Step descriptions:

  1. duh
  2. duh
  3. duh, the easy install can't log in as Administrator so create one
  4. duh, I had to log in once or twice and reboot
  5. rename computer
  6. set NIC to static IP
  7. set Administrator password (was blank)
  8. reboot
  9. configure DNS
  10. configure domain controller (reboots)
  11. add a domain admin user
  12. add to the domain admin group
  13. add an enterprise admin user
  14. add to the enterprise admin group

References:

Thursday, January 20, 2011

VMWare host-only network, part one

I'm fartin' around with host-only networking in VMWare Workstation and publishing steps I have used.

VM1 – domain controller with DNS

What you will need:

  • Windows Server 2008
  • VMWare Workstation (will differ for other virtualization products)
  • hardware with at least 4 GB of memory and 200 GB of disk
  • patience
  • some beer or alcohol of choice helps too

Steps:

  1. Create a VM for Windows 2008 Server (easy install)
  2. Modify VM configuration to have a single NIC, host-only network
  3. Let easy install do the OS and VMware tools
  4. Log in as Administrator then set up the NIC with a static IP address (usually 192.168.xxx.yyy with yyy usually 128, subnet 255.255.255.0 default gateway 192.168.xxx.001)
  5. Personal preference: change the computer name and description from the default WIN-K7AATU-BARADA-N1KT08 to something reasonable and easy to remember
  6. Reboot
  7. Log in as Administrator
  8. Run dcpromo.exe; Active Directory Domain Services will begin installing
  9. At the Active Directory Domain Services Installation Wizard leave "Use Advanced mode installation"; Next
  10. Next
  11. Create a new domain in a new forest; Next
  12. Enter a Fully Qualified Domain Name of the forest root domain (grouch.net, b.org, example.com, ...); Next
  13. Select Windows Server 2008 as the Forest Functional Level; Next
  14. In Additional Domain Controller Options page, select DNS server; Next
  15. Click Continue for the manual delegation message
  16. Accept the defaults for database, log files and SYSVOL folders; Next
  17. Enter a Directory Services Restore Mode Administrator Password (DSRM); Next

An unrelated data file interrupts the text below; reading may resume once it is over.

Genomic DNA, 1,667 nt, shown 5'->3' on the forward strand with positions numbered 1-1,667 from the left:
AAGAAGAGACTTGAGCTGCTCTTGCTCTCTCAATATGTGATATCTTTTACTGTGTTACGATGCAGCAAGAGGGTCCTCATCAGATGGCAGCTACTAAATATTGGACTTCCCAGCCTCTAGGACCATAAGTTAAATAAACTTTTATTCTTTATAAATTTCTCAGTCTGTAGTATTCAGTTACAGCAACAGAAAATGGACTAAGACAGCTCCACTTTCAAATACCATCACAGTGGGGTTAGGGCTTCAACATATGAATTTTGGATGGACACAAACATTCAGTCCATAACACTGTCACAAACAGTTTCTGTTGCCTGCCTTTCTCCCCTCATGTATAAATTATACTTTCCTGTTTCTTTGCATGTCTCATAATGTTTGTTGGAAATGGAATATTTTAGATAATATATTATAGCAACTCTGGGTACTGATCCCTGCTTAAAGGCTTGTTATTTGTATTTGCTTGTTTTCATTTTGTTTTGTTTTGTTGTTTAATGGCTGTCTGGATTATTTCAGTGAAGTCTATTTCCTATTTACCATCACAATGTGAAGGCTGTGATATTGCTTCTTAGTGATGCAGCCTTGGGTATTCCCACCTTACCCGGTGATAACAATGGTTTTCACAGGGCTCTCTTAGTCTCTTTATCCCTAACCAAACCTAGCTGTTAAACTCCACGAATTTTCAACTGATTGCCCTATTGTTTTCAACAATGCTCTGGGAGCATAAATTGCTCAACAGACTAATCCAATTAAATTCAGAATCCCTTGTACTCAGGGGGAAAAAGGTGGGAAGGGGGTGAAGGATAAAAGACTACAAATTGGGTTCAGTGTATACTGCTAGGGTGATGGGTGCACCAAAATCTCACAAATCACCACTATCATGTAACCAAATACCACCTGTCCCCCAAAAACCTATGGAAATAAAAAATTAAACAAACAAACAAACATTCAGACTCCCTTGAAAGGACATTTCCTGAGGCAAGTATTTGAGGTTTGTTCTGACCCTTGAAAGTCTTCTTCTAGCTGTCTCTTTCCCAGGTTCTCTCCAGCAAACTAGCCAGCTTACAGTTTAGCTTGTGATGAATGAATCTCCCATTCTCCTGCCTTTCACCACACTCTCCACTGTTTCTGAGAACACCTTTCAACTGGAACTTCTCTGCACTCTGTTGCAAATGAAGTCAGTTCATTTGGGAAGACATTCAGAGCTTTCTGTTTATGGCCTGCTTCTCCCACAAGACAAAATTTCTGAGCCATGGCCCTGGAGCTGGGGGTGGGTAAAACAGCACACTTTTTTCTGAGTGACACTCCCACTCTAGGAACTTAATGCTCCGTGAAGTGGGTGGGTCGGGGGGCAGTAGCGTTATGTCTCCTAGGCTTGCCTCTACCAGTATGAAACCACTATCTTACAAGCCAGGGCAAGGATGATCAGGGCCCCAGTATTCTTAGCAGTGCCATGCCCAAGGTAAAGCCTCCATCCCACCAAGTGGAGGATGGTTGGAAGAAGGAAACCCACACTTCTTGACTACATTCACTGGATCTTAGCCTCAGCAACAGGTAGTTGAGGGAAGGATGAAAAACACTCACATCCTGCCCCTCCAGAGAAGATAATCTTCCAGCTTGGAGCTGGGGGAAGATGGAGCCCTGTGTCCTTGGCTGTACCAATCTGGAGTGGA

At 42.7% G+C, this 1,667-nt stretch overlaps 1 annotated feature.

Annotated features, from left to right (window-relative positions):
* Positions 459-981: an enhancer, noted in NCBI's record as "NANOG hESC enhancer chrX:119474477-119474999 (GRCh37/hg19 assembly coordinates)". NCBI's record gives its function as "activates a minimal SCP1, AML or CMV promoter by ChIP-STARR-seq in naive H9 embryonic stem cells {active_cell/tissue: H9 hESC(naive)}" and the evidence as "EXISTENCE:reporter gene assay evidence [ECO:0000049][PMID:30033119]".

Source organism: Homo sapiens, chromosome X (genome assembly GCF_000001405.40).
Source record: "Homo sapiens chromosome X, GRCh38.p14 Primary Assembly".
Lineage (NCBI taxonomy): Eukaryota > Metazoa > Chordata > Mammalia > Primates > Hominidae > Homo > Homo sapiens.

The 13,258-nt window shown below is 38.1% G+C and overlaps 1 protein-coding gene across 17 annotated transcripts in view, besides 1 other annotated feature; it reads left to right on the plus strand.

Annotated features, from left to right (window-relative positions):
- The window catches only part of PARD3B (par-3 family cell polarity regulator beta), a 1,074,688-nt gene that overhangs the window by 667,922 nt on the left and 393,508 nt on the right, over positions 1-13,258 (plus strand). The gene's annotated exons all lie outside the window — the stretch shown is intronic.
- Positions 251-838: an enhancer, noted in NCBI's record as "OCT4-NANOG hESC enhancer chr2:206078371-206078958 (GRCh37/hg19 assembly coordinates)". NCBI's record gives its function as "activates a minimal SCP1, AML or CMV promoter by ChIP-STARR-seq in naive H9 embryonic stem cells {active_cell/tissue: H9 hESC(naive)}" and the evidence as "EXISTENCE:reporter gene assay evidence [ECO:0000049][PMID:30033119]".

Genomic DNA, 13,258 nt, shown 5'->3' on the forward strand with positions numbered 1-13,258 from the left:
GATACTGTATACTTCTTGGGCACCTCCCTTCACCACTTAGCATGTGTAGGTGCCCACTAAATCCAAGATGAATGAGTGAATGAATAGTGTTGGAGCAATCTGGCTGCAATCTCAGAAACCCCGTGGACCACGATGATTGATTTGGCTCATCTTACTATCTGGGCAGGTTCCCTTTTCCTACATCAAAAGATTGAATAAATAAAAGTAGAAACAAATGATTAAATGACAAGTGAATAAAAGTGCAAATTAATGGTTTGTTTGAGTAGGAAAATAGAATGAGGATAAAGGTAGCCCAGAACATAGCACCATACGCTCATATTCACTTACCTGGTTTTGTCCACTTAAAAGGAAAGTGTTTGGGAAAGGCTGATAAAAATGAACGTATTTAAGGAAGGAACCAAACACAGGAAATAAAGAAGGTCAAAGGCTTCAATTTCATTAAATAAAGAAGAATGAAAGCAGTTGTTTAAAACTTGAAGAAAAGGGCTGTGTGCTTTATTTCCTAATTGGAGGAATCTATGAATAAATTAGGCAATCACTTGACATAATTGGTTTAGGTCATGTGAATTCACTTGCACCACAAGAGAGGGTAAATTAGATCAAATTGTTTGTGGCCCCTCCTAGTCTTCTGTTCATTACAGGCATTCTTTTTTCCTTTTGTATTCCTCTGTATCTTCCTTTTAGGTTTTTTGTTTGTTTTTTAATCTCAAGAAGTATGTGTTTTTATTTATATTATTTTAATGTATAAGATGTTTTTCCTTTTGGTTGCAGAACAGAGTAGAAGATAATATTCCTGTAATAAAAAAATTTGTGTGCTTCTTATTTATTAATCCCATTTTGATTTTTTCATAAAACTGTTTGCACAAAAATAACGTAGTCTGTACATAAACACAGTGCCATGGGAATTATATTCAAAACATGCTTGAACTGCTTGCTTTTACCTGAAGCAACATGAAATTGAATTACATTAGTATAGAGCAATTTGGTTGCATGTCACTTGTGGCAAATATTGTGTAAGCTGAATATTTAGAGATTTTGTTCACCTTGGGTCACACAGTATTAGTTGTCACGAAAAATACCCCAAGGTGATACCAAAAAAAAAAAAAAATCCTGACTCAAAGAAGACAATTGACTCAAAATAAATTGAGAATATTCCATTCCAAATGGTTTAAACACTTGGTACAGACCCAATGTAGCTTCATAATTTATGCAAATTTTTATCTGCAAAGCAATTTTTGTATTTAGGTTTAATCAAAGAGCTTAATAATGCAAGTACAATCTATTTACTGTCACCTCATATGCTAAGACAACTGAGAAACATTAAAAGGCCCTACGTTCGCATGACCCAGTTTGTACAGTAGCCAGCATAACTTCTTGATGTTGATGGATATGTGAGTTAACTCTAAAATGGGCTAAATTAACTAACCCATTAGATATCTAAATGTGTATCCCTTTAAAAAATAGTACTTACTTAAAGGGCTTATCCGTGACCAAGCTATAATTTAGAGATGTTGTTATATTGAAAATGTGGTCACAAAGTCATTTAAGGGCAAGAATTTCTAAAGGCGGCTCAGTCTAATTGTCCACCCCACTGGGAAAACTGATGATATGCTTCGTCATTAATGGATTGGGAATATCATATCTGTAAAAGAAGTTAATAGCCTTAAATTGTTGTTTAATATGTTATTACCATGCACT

18. Summary; Next
  19. Check Reboot on completion then go get a beer or five
  20. Log in as Administrator of your new domain controller and finish your beers

References

Wednesday, January 19, 2011

Throw some server at it

From one developer to another; use as much memory and resources as possible because the servers can handle it and we need to make our lives easier.

There are a few vomit inducing things that pop into my mind when I hear things like that.

I fully comprehend and realize that the days of C.I.C.S. and nitpicking over kilobytes of memory are over in favor of get it done now and throw resources at it world of today. We have scalable clouds now, right? Why bother doing something efficiently when you can just do it, get it done and make yourself look good (or save your job, or make your resource manager look good). Just add another node.

Something has to give somewhere though.

As noted in a previous post, adding a millisecond to each transaction might seem like nothing in the long run but when millions of transactions are taking place and those milliseconds multiplying like those bunnies from that Monty Python movie; there will be performance issues.

Then the developers complain to the system administrators and users complain to the help desk (who also complain to the system administrators) and web users complain or simply take their business elsewhere which causes the business units to complain to their managers who meet over lunch at a bistro with IT managers who then order the system administrators to fix it.

Resources are finite, even in a cloud.

Resources are finite on the client, too. Many in the younger generation would rather do things on their phones than sit in front of a computer and not every phone has Flash, Silverlight, etc. or enough display space to handle the additional burden of poorly conceived code.

I just thought of a business model. I'll ask your managers if they are having performance problems and then charge by the hour to point out issues that will cause a crap-ton of meetings, lots of paper to be printed, and inner turmoil to increase between the development staff and administrators while users think I'm a minor god (or something).